If music is important in your life, you probably have a special record. You may have more than one, especially if you're a DJ. BaseFM asked its considerable fleet of DJs to choose just one, write about why it mattered and lend out the sleeve for its Cover Story exhibition for Artweek Auckland.
I went along to the opening on Wednesday night and, perhaps partly because so many of the people were in the room, I found it really quite moving. A common theme in the stories was family: Dad's records, Mum's records, just the records that were in the house long ago.
One of those stood out for me. OoGuN from Drunk Elephant Sound chose Fela Kuti's International Thief Thief.
He wrote about growing up in Nigeria and hearing it as the first record where Fela used his music as "an alternative news channel" and about it being part of his late father's massive record collection and about not realising until years later when he bought his own copy in London that a member of his extended family actually played on the record.
The record has a different resonance for me.
Nicole King was my first real girlfriend, when I was 17. She was two years younger than me in age and 10 years older in sophistication. Her parents, Bruce and Adele, who both taught at the University of Canterbury, were the first New York bohemians I ever met. They were probably the only ones in Canterbury at the time. It seemed so exotic that Bruce would still be in his robe on a Saturday afternoon and that Adele would smoke coloured Sobranie cigarettes.
They treated me, as they did their daughter, as someone with whom cultural matters could be discussed. They took us to see Andy Warhol's Chelsea Girls (Bruce, in a very bohemian fashion, decided to go for a walk during the movie). I'd go around for dinner and they'd serve each part as a separate course. They were astonished but grateful when, as a well-brought-up boy, I would spring up and do the dishes. They introduced me to sashimi, wasabi and sambal, in 1980.
And Nicole introduced me to that record. She explained that it was significant and that the title was a play on the name of the telecommunications multinational I.T.T. And she played it, the first afrobeat record I'd ever heard, and it blew my mind.
We broke up but stayed in touch, even after she went to university (Brown) in America and subsequently settled in Paris. I called her one day from Gare Lyon as a surprise and she told me off for not giving her notice – she and her boyfriend were just off to stay at a millionaire's place in Italy. I stayed in their apartment and had a romantic few days visting Jim Morrison's and Oscar Wilde's graves at Père Lachaise, drinking wine, reading Nicole's back issues of the New Yorker (for the first time!) and making copious notes.
A year or two later – and 10 years since she played me that Fela record – Bill Direen, a mutual friend, called me in London to share the terrible news that Nicole had died. She had been trapped in a fire in their apartment block – there had been negligence in the part of the landlord. She was buried at Père Lachaise.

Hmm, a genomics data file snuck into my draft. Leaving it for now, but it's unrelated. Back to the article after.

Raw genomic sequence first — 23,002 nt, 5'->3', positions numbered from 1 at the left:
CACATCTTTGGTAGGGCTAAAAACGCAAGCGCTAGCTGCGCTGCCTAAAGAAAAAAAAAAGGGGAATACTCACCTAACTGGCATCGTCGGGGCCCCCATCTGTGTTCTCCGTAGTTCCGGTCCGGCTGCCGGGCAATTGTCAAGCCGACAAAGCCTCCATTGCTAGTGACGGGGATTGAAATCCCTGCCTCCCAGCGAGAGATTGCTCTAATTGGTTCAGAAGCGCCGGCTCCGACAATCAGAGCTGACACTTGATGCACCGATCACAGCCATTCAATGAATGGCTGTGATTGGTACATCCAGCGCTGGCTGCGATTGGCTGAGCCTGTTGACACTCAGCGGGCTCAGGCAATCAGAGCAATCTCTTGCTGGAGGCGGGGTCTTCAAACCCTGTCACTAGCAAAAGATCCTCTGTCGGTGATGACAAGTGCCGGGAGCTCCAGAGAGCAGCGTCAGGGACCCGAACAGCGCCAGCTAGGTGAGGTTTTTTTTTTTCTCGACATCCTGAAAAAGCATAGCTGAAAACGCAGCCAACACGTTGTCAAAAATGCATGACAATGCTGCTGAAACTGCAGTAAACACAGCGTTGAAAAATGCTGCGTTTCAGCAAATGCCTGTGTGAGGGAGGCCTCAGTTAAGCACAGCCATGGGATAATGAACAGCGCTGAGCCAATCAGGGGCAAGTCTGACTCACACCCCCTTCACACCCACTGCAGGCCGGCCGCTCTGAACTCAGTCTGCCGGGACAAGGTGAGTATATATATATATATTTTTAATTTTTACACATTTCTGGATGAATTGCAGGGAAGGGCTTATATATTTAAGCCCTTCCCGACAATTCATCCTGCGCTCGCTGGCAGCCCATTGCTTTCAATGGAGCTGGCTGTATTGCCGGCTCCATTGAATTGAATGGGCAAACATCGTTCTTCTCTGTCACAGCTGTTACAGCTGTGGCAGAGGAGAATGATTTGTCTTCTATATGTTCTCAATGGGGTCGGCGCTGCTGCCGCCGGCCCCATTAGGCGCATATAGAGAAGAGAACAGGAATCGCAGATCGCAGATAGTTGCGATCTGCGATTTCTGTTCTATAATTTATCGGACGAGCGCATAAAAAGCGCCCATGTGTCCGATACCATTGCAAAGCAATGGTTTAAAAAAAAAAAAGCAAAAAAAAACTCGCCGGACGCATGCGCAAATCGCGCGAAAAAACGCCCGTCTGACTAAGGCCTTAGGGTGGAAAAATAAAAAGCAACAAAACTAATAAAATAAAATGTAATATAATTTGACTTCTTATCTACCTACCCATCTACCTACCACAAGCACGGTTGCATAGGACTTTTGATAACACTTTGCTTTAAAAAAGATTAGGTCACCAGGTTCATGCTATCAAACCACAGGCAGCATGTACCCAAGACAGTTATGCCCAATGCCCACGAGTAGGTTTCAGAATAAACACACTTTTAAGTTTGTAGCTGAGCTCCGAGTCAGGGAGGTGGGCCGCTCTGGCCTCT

Seeing that cover this week brought back all those things. Records can do that.
Cover Story runs until November 5 at Studio One, Room 10, 1 Ponsonby Road.
I've previously mentioned the new music venue (that seems a more appropriate word than "bar") REC down the bottom of town at 38 Customs Street – and last night I had the unexpected privilege of being the first act to play there, at the launch event.
About half the set was before the time on the invites, so it was mostly me playing records for the barmen (I do wish I'd got their dance routine to The Mary Jane Girls on video), which was cool. But as the room filled up and I nudged up the volume, I was able to confirm that for once, a new venue boasting a cracking sound system really does have a cracking sound system. I'm not much of a DJ really, but damn the tunes sounded good. I'm almost surprised GeoNet didn't have a word about the filthy great Public Enemy break in Madonna's 'Justify My Love'.
It's an excellent room too: good sightlines, lots of wood and exposed original oak rafters in the ceiling that create a built-in audio baffle. The first public show is tonight and features Cut Off Your Hands and Yukon Era. Scuba Diva, Puple Pilgrims and Eyes No Eyes play tomorrow night and there's a record fair at Recreation Records, the venue's store, at 10am on Sunday.
Connor Nestor and Samuel Harmony promised a music-centric space before REC opened. I really think that's what they've delivered. Bravo.
The New Zealand Music Awards finalists are out, with multiple noms for Broods, MAALA, Fat Freddy's Drop and the Phoenix Foundation, suggesting that the entertainment's going to be good at this year's ceremony. This year also sees the first stand-alone ceremony for the "artisan" awards for best producer, engineer, cover art and video.
At Audioculture, Nick Bollinger opens his Alastair Riddell profile with – what else – that 1974 New Faces appearance by Space Waltz. I was a 12 year-old fan and 'Out on the Street' was the first record I ever bought with my own money.
On a lighter note, Gareth Shute has The Top 10 Haircuts of the 80s.
From Red Bull Music Academy: Curtis Mayfield's son talks Curis Atria through the legendary Super Fly soundtrack.
Just one entry this time: Princess Chelsea's new covers album, Aftertouch. You can pre-order the vinyl.
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